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The Far Side of the Moon opens the door to the theatric journey

By Salome Modebadze
Monday, September 30
Theatergoers have a great opportunity to attend theatric performances of international troupes in the capital Tbilisi. The Tbilisi International Festival of Theatre took start for the fifth time by uniting both local and foreign stage directors, actors and audiences under its umbrella.

In her introductory piece for the traditional brochure of the festival, Festival Director, Eka Mazmishvili, calls the festival “a journey that will help our delicate feelings to become deeper and strengthen our hopes. Hopes - so eternal and so fragile.”

She promised that “during the three weeks in the golden days of Autumn, your thoughts will go deeper than ever and your ideas and dreams will become more daring, and your efforts more essential... The theatre will remind us of everything we might overlook in life…”

The festival was opened with Canadian Robert Lepage’s Far Side of the Moon performed by Yves Jacques and Ex Machina - a multidisciplinary company bringing together actors, writers, set designers, technicians, opera singers, puppeteers, computer graphic designers, video artists, contortionists and musicians who want “to rise to the challenge and become a laboratory, an incubator for a form of theatre that will reach and touch audiences from this new millennium.”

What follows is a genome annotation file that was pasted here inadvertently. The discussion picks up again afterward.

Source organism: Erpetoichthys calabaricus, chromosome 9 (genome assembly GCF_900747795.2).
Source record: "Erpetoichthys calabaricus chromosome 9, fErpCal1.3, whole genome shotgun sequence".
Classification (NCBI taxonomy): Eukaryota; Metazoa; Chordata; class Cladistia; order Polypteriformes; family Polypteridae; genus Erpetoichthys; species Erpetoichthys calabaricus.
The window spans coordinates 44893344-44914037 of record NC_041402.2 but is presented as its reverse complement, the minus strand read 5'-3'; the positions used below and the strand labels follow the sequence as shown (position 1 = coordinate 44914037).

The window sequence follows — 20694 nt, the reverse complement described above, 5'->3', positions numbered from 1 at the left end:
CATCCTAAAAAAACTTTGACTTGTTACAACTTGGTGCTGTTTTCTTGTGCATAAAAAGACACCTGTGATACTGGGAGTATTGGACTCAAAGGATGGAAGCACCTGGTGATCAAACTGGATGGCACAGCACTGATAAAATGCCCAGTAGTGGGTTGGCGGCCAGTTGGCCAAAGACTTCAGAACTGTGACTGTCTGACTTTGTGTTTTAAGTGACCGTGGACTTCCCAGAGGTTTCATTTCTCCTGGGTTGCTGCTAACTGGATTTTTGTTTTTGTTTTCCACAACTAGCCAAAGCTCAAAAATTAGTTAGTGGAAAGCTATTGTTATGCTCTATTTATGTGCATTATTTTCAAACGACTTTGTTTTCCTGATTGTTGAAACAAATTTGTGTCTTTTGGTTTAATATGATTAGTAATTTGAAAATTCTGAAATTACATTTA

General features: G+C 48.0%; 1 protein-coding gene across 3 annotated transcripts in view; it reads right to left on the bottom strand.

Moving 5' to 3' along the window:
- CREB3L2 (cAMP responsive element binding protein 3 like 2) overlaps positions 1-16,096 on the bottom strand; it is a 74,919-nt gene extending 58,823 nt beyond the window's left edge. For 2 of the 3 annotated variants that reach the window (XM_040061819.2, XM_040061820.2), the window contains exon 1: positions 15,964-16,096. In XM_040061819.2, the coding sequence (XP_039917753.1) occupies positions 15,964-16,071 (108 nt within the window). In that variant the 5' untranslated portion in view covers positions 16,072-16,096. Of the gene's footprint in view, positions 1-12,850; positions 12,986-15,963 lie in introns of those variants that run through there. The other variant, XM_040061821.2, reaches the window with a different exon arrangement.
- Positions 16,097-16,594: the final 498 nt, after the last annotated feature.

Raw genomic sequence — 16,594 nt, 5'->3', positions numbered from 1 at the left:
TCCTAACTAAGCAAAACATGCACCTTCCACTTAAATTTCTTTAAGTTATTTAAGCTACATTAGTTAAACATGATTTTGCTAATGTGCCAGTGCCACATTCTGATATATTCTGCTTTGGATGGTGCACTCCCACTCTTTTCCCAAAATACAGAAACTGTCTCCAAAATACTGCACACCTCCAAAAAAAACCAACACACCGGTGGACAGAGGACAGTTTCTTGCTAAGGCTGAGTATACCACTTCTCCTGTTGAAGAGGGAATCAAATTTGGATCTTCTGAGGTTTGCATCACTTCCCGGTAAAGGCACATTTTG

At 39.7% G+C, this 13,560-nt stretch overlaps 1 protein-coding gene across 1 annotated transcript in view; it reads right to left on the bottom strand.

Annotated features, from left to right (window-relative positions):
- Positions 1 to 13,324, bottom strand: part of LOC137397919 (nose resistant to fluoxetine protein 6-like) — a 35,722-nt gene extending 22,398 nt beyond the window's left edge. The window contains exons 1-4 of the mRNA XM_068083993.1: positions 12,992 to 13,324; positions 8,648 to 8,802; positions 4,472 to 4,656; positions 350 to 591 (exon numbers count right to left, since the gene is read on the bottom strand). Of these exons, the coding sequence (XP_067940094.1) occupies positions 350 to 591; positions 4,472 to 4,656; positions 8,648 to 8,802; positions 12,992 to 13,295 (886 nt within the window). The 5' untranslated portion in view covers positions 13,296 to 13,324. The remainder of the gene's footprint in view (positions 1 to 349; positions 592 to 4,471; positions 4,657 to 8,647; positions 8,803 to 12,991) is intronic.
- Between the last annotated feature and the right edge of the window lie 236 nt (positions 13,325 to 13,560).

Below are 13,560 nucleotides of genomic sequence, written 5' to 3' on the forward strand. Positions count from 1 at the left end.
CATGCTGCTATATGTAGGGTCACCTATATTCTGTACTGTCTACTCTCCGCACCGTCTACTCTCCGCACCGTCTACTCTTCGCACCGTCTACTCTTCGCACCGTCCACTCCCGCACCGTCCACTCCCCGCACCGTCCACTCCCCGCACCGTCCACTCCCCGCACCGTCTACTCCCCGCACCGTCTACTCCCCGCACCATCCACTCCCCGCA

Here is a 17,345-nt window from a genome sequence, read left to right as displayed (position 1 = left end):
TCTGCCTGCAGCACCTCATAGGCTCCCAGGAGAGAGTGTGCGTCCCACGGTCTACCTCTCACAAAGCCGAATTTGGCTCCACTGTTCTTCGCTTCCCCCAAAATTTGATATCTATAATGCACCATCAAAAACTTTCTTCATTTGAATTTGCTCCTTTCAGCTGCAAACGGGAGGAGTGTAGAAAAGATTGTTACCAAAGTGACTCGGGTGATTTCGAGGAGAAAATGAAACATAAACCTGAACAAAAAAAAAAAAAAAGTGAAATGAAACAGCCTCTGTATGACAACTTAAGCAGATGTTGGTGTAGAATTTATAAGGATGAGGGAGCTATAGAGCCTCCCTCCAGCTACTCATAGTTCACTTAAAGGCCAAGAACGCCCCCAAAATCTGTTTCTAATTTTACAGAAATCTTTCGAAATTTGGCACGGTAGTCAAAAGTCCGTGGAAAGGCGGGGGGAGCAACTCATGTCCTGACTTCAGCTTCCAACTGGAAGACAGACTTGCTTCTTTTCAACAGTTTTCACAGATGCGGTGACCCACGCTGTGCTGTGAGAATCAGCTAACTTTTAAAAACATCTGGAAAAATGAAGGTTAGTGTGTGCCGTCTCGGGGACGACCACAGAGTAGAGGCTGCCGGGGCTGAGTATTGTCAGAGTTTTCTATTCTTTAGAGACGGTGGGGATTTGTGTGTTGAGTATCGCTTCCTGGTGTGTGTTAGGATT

With the help of modern technology for stage design, the single actor of the play transformed in various characters without breaking the unity of the story. During the 135 minute performance without intermission, Jacques managed to make the audience travel to the farthest side of the moon without leaving the earth.

Expressing ordinary human emotions filled both with humor and sadness, the play created an extraordinary show on the stage of Rustaveli Theater September 20-21 and thus became the starting point for the theatric journey which according to the Festival Director “could be called a “frame” of humanity and universe.”